April poetry is a luxurious feast of perfectly ripened and juicy words. I haven't taken the time to write or read poems for a long while, but after opening my dusty volumes and setting the poets' music free again, I can't imagine why I waited.
Here's one that I read aloud and then memorized because it is exactly right for those nights when I'm fortunate enough to look up and find the moon shimmery in the night. It's the pacing of the piece-- punctuation's job, but also the colorful imagery and the tangible nature of that dot perfectly placed. That's what I want to capture in my prose--the pacing and the fresh imagery.
There was, in the dusky night,
On the yellowed steeple
Like the dot of an i
Alfred de Musset
This is one of my favorite William Butler Yeats' poems, He and She. Just part of it, the part I like best.
I love to read this one, especially the second line. It has a special cadence that is perfect to my ear.
She sings as the moon sings:
'I am I, am I;
The greater grows my light
The further I fly.'
All creation shivers
With that sweet cry.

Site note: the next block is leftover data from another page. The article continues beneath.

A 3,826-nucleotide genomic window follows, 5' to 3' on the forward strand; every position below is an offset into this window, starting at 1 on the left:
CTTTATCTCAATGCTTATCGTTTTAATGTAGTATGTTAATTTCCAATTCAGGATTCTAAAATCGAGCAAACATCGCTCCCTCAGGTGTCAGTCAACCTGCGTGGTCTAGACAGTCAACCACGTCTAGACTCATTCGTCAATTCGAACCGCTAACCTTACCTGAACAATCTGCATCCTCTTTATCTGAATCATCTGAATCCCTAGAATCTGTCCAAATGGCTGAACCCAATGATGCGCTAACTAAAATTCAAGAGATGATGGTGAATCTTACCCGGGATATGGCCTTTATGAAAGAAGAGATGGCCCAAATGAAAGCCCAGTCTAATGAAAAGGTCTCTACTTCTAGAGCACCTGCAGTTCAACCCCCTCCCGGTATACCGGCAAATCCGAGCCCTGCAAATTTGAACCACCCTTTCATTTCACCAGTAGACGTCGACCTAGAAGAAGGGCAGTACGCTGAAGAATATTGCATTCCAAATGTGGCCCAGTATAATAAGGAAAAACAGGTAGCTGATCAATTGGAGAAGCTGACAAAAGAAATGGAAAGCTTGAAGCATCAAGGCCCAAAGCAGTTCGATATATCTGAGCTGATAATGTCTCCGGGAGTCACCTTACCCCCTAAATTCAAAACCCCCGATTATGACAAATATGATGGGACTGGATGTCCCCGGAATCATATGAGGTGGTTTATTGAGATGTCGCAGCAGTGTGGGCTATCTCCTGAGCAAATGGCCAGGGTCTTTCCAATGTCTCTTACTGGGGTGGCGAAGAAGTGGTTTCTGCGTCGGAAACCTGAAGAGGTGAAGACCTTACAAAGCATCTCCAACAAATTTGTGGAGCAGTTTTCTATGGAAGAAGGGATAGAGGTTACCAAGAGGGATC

So after reading all of this masterful poetry, I had to read some of my compressed thoughts that I'd fitted into this demanding, tight form. I found this in one of my journals. Now how crazy is it for me to post my poems along with Yeats and Musset? A lot crazy, but it's my blog, so I guess I can do what I want. Is there a blog reviewer out there that will complain? Let's see.
I wrote this a few years ago when I was in England. You know you can't walk the countryside of England without coming to an ancient cemetery. So there I was with my pad and paper sitting by a gravestone something like this, marking the beginning and the end of someone's life. This is what I wrote. I was younger then, so cut me some slack when you critique this.